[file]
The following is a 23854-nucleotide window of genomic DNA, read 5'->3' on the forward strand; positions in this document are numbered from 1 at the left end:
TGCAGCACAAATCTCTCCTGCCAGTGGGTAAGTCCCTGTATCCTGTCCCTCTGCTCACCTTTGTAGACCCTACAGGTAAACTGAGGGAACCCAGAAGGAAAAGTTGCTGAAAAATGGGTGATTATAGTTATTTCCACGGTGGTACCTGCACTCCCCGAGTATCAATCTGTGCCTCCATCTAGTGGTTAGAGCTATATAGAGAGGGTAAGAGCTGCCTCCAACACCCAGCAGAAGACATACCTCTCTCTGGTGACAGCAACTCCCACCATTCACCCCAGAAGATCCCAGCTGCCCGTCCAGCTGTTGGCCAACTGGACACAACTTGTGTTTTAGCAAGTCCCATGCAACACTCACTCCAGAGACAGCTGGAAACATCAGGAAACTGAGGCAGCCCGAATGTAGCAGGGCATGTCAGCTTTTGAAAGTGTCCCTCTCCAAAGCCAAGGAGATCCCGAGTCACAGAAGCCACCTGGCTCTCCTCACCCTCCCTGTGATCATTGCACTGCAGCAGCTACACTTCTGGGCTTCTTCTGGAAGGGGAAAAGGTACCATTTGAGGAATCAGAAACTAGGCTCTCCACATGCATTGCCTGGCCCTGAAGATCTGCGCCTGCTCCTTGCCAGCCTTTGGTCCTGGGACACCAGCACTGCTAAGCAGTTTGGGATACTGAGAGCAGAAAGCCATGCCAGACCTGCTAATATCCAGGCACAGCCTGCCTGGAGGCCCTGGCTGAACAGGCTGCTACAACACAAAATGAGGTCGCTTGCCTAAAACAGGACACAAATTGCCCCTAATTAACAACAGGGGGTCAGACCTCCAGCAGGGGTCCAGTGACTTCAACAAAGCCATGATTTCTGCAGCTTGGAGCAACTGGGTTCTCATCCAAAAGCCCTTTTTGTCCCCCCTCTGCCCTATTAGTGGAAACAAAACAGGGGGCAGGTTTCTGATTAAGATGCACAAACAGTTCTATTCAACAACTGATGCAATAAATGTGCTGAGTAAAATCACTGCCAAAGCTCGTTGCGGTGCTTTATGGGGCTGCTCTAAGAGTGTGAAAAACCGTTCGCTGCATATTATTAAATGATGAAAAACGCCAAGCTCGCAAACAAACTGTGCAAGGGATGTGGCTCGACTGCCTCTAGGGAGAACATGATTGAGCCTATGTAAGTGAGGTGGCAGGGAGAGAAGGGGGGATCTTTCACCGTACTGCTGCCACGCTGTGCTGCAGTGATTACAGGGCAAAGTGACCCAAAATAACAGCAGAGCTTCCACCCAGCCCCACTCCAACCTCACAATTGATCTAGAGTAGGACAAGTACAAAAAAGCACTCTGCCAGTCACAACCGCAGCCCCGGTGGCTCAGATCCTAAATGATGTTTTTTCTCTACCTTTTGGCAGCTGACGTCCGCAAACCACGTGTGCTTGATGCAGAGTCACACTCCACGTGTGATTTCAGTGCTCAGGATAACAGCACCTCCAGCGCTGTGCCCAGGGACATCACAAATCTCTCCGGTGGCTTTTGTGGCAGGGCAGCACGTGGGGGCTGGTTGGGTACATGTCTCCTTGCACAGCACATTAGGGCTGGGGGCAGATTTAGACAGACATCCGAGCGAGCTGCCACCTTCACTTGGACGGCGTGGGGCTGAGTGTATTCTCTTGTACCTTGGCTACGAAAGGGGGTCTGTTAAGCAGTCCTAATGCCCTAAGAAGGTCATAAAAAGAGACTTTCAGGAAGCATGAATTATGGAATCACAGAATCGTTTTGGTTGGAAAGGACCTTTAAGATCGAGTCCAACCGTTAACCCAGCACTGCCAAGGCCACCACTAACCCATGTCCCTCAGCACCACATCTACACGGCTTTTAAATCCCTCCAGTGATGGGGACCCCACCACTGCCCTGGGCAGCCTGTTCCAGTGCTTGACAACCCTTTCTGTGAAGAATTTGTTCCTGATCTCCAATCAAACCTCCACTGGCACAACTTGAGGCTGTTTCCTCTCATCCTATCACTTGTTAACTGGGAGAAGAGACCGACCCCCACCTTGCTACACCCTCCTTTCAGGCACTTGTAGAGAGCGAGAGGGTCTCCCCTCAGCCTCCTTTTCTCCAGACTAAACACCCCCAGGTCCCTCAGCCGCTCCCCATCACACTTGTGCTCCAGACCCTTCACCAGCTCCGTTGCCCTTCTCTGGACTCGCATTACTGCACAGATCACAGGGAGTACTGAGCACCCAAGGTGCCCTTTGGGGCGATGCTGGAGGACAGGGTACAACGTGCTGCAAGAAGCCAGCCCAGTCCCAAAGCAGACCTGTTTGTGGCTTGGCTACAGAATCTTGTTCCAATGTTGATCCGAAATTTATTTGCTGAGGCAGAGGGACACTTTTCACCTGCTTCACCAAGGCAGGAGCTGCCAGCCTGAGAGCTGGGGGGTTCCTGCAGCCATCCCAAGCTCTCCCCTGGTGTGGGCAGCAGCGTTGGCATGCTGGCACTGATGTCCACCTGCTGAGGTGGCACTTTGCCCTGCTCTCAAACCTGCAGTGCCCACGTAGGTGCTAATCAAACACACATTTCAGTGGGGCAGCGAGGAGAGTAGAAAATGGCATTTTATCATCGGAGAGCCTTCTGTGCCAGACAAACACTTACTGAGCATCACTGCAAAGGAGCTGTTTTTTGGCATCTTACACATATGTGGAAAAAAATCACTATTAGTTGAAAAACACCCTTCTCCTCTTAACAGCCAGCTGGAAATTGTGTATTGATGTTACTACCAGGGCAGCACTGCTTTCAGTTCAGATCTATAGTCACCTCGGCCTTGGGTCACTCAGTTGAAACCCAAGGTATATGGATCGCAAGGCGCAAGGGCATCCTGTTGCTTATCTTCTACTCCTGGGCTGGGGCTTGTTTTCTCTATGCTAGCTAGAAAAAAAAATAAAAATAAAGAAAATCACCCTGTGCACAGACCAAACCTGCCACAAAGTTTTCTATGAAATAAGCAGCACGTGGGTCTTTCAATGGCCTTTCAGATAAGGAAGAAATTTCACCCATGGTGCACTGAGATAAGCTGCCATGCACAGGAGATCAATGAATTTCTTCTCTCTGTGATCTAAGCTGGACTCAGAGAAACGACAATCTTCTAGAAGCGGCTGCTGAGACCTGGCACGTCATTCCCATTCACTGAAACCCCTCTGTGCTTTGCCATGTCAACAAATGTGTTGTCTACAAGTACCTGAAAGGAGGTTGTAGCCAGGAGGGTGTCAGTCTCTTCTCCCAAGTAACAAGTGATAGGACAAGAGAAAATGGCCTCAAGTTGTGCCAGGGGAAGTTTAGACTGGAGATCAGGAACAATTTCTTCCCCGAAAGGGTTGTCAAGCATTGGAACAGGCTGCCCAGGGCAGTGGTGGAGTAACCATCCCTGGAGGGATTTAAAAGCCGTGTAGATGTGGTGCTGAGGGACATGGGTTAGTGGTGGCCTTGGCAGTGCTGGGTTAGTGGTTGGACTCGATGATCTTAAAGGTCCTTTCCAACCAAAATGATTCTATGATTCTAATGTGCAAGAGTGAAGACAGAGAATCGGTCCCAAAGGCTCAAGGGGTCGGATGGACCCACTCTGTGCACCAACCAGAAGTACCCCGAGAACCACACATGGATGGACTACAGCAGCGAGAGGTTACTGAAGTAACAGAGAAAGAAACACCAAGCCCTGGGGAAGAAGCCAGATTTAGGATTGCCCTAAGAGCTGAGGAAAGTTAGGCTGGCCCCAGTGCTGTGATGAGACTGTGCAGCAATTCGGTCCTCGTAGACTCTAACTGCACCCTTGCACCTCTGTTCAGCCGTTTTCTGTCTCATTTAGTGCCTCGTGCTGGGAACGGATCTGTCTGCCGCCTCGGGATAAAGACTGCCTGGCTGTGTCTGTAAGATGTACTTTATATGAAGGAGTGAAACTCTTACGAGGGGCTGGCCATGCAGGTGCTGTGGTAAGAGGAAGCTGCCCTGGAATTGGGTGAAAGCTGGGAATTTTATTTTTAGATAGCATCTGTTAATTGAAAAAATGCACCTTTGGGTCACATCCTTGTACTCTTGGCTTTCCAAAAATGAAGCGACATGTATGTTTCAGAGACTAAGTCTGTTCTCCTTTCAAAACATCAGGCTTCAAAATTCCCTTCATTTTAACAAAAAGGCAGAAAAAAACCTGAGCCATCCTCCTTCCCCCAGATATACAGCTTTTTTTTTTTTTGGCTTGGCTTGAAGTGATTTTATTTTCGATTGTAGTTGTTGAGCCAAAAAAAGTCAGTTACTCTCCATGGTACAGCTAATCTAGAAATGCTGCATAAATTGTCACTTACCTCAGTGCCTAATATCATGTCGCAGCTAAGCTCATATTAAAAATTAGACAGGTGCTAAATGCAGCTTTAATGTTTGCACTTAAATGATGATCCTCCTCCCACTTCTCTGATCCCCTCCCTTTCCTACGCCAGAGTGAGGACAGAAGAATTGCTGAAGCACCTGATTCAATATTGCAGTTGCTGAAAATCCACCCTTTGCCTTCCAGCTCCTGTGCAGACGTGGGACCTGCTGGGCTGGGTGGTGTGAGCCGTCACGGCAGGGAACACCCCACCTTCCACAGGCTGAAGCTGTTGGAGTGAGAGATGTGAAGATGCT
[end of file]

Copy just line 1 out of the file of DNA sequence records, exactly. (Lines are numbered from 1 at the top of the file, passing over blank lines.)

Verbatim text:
The following is a 23854-nucleotide window of genomic DNA, read 5'->3' on the forward strand; positions in this document are numbered from 1 at the left end: